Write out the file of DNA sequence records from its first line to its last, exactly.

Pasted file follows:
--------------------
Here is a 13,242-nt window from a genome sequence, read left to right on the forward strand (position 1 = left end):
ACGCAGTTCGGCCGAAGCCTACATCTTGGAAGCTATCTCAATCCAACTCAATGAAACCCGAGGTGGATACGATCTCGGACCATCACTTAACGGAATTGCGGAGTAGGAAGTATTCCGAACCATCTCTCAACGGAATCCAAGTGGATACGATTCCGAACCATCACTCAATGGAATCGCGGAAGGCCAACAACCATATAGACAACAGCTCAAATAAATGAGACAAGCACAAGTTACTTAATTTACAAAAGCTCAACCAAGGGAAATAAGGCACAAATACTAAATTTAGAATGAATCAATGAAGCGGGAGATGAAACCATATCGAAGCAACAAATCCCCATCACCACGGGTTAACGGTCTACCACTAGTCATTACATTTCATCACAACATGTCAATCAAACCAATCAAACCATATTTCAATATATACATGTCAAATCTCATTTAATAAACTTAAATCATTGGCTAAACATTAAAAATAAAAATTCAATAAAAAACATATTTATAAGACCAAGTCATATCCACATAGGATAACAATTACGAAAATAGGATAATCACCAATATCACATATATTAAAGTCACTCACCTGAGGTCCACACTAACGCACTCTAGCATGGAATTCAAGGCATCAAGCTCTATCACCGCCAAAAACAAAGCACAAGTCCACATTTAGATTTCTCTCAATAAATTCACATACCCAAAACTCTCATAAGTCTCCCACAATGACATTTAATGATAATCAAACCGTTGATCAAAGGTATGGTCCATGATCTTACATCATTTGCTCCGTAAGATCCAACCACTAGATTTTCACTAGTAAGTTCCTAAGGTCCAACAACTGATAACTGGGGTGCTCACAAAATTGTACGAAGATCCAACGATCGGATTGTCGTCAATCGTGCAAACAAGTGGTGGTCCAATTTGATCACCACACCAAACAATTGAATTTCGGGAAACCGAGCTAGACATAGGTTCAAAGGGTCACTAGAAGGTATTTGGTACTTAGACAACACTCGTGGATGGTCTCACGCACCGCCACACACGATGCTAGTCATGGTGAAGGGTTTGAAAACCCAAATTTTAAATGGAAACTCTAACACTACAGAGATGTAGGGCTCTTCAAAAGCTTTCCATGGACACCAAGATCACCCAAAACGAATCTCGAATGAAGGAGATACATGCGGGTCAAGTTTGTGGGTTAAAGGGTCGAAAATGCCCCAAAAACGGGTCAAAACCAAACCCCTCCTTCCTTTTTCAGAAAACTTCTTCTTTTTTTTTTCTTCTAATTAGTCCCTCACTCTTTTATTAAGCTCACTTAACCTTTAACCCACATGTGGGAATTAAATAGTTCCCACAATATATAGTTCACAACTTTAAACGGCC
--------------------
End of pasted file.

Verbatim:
Here is a 13,242-nt window from a genome sequence, read left to right on the forward strand (position 1 = left end):
ACGCAGTTCGGCCGAAGCCTACATCTTGGAAGCTATCTCAATCCAACTCAATGAAACCCGAGGTGGATACGATCTCGGACCATCACTTAACGGAATTGCGGAGTAGGAAGTATTCCGAACCATCTCTCAACGGAATCCAAGTGGATACGATTCCGAACCATCACTCAATGGAATCGCGGAAGGCCAACAACCATATAGACAACAGCTCAAATAAATGAGACAAGCACAAGTTACTTAATTTACAAAAGCTCAACCAAGGGAAATAAGGCACAAATACTAAATTTAGAATGAATCAATGAAGCGGGAGATGAAACCATATCGAAGCAACAAATCCCCATCACCACGGGTTAACGGTCTACCACTAGTCATTACATTTCATCACAACATGTCAATCAAACCAATCAAACCATATTTCAATATATACATGTCAAATCTCATTTAATAAACTTAAATCATTGGCTAAACATTAAAAATAAAAATTCAATAAAAAACATATTTATAAGACCAAGTCATATCCACATAGGATAACAATTACGAAAATAGGATAATCACCAATATCACATATATTAAAGTCACTCACCTGAGGTCCACACTAACGCACTCTAGCATGGAATTCAAGGCATCAAGCTCTATCACCGCCAAAAACAAAGCACAAGTCCACATTTAGATTTCTCTCAATAAATTCACATACCCAAAACTCTCATAAGTCTCCCACAATGACATTTAATGATAATCAAACCGTTGATCAAAGGTATGGTCCATGATCTTACATCATTTGCTCCGTAAGATCCAACCACTAGATTTTCACTAGTAAGTTCCTAAGGTCCAACAACTGATAACTGGGGTGCTCACAAAATTGTACGAAGATCCAACGATCGGATTGTCGTCAATCGTGCAAACAAGTGGTGGTCCAATTTGATCACCACACCAAACAATTGAATTTCGGGAAACCGAGCTAGACATAGGTTCAAAGGGTCACTAGAAGGTATTTGGTACTTAGACAACACTCGTGGATGGTCTCACGCACCGCCACACACGATGCTAGTCATGGTGAAGGGTTTGAAAACCCAAATTTTAAATGGAAACTCTAACACTACAGAGATGTAGGGCTCTTCAAAAGCTTTCCATGGACACCAAGATCACCCAAAACGAATCTCGAATGAAGGAGATACATGCGGGTCAAGTTTGTGGGTTAAAGGGTCGAAAATGCCCCAAAAACGGGTCAAAACCAAACCCCTCCTTCCTTTTTCAGAAAACTTCTTCTTTTTTTTTTCTTCTAATTAGTCCCTCACTCTTTTATTAAGCTCACTTAACCTTTAACCCACATGTGGGAATTAAATAGTTCCCACAATATATAGTTCACAACTTTAAACGGCC